ANN ARBOR, Mich. (AP) — The University of Michigan said Monday it is ending its licensing agreement with Russell Corp. over what it says is the apparel-maker’s denial of workers’ rights at a plant in Honduras.

Russell closed the plant in Choloma, Honduras, in 2007 after 750 of 1,800 workers formed a union.

Phone and e-mail messages seeking company comment were left after business hours Monday. Russell is owned by Omaha, Neb.-based Berkshire Hathaway Inc. The company has said it closed the plant because of shifts in demand and not to thwart union organizing.

Cornell University said Friday it was cutting ties to Russell, following Georgetown, Wisconsin, Miami, Rutgers, Houston, Columbia and Purdue universities.

University of Michigan spokeswoman Kelly Cunningham said Monday a panel at the Ann Arbor school found Russell broke its own rules and violated workers’ freedom of association.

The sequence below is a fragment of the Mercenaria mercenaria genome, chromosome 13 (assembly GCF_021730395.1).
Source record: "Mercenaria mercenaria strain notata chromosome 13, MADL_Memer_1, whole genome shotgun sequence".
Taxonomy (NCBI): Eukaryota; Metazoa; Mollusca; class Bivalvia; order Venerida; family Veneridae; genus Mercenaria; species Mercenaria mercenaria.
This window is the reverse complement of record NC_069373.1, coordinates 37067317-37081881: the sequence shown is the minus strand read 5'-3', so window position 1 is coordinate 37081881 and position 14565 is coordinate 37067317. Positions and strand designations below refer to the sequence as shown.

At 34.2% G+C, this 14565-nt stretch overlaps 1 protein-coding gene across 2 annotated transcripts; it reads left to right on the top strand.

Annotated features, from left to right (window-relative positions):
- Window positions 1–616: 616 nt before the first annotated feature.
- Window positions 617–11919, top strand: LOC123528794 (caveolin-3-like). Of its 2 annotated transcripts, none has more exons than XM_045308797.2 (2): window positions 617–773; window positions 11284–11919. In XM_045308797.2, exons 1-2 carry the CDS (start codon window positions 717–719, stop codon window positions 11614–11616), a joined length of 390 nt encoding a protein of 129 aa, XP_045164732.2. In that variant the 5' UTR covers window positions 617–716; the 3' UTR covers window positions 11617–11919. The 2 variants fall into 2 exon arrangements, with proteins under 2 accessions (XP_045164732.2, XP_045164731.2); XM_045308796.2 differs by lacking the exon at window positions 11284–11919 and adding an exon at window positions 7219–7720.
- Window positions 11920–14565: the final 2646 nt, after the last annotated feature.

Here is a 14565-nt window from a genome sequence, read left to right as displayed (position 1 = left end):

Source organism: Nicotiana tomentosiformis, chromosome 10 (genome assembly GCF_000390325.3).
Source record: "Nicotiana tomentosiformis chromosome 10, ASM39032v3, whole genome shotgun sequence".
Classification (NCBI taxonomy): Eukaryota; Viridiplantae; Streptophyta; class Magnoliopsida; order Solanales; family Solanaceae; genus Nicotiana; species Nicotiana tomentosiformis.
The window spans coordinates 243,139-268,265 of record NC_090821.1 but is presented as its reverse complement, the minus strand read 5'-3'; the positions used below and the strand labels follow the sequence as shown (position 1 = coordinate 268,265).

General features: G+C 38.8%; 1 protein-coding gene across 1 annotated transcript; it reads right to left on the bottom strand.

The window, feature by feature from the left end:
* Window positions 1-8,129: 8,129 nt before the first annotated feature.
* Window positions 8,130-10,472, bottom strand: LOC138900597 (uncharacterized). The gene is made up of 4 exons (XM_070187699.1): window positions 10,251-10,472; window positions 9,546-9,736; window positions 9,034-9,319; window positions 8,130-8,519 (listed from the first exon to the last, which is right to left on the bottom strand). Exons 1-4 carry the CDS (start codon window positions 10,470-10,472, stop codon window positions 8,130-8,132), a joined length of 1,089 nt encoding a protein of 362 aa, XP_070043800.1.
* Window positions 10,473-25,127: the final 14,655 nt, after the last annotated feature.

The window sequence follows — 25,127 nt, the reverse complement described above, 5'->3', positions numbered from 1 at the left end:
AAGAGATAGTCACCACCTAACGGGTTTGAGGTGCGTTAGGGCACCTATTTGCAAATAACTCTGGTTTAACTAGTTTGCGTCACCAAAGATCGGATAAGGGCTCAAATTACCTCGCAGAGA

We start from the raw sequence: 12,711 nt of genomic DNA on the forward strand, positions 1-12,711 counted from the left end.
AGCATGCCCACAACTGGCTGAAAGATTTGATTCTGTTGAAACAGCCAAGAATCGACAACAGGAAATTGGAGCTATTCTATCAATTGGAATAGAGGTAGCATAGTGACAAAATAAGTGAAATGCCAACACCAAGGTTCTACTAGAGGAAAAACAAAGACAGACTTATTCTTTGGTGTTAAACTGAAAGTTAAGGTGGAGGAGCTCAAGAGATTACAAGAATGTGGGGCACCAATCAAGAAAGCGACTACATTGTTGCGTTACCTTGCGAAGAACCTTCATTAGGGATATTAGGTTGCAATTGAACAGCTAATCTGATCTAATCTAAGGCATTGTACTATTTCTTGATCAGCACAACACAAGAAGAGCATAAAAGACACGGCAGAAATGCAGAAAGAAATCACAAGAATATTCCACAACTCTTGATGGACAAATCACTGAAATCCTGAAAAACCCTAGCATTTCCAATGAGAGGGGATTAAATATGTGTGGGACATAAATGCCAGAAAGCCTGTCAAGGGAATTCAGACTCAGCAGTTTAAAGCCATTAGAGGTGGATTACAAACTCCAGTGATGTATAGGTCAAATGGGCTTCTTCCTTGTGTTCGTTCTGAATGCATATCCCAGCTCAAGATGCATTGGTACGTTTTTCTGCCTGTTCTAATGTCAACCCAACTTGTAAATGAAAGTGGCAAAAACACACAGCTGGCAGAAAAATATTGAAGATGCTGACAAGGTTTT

“The U-M President’s Advisory Committee on Labor Standards and Human Rights has been monitoring freedom of association issues in Russell Corporation factories in Honduras since 2007,” Cunningham said in a news release.

She said the university was acting on the committee’s recommendation.

“The committee found that the company had not respected the employees’ right to association and had not adhered to the company’s own standards of conduct,” Cunningham said. “We do not feel that continuing the license is appropriate.”


For more on this issue, see the Daily’s past coverage.

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